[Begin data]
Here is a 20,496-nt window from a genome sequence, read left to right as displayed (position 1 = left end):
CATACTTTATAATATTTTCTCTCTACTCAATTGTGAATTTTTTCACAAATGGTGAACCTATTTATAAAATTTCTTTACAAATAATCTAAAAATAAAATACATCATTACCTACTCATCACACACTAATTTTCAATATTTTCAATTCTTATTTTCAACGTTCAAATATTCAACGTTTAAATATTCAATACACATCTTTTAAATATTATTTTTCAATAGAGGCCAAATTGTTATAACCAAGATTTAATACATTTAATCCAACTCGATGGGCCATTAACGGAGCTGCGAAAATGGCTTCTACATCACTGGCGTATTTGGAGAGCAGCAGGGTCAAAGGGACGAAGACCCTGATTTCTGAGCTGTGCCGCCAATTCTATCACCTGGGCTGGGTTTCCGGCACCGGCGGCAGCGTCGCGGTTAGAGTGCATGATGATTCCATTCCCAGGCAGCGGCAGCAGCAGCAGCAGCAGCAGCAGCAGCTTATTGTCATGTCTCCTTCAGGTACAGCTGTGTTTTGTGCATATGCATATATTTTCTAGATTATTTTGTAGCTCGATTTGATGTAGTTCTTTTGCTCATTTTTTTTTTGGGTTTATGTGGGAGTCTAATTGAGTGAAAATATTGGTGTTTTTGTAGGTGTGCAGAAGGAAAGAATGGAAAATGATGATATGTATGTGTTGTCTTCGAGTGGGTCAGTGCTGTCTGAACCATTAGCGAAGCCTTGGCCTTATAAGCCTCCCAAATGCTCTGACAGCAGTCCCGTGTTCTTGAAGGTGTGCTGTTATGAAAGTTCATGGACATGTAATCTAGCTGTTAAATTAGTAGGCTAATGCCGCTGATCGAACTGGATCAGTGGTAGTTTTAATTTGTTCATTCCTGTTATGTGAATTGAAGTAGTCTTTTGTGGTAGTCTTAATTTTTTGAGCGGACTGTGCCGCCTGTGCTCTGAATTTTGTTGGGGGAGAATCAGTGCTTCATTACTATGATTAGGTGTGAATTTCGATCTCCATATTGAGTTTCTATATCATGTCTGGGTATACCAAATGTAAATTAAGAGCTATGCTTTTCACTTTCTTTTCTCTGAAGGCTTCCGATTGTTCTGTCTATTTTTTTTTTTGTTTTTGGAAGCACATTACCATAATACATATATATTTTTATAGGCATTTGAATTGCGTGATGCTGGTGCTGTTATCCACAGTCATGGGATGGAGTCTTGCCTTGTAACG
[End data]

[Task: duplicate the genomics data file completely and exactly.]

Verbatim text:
Here is a 20,496-nt window from a genome sequence, read left to right as displayed (position 1 = left end):
CATACTTTATAATATTTTCTCTCTACTCAATTGTGAATTTTTTCACAAATGGTGAACCTATTTATAAAATTTCTTTACAAATAATCTAAAAATAAAATACATCATTACCTACTCATCACACACTAATTTTCAATATTTTCAATTCTTATTTTCAACGTTCAAATATTCAACGTTTAAATATTCAATACACATCTTTTAAATATTATTTTTCAATAGAGGCCAAATTGTTATAACCAAGATTTAATACATTTAATCCAACTCGATGGGCCATTAACGGAGCTGCGAAAATGGCTTCTACATCACTGGCGTATTTGGAGAGCAGCAGGGTCAAAGGGACGAAGACCCTGATTTCTGAGCTGTGCCGCCAATTCTATCACCTGGGCTGGGTTTCCGGCACCGGCGGCAGCGTCGCGGTTAGAGTGCATGATGATTCCATTCCCAGGCAGCGGCAGCAGCAGCAGCAGCAGCAGCAGCAGCTTATTGTCATGTCTCCTTCAGGTACAGCTGTGTTTTGTGCATATGCATATATTTTCTAGATTATTTTGTAGCTCGATTTGATGTAGTTCTTTTGCTCATTTTTTTTTTGGGTTTATGTGGGAGTCTAATTGAGTGAAAATATTGGTGTTTTTGTAGGTGTGCAGAAGGAAAGAATGGAAAATGATGATATGTATGTGTTGTCTTCGAGTGGGTCAGTGCTGTCTGAACCATTAGCGAAGCCTTGGCCTTATAAGCCTCCCAAATGCTCTGACAGCAGTCCCGTGTTCTTGAAGGTGTGCTGTTATGAAAGTTCATGGACATGTAATCTAGCTGTTAAATTAGTAGGCTAATGCCGCTGATCGAACTGGATCAGTGGTAGTTTTAATTTGTTCATTCCTGTTATGTGAATTGAAGTAGTCTTTTGTGGTAGTCTTAATTTTTTGAGCGGACTGTGCCGCCTGTGCTCTGAATTTTGTTGGGGGAGAATCAGTGCTTCATTACTATGATTAGGTGTGAATTTCGATCTCCATATTGAGTTTCTATATCATGTCTGGGTATACCAAATGTAAATTAAGAGCTATGCTTTTCACTTTCTTTTCTCTGAAGGCTTCCGATTGTTCTGTCTATTTTTTTTTTTGTTTTTGGAAGCACATTACCATAATACATATATATTTTTATAGGCATTTGAATTGCGTGATGCTGGTGCTGTTATCCACAGTCATGGGATGGAGTCTTGCCTTGTAACG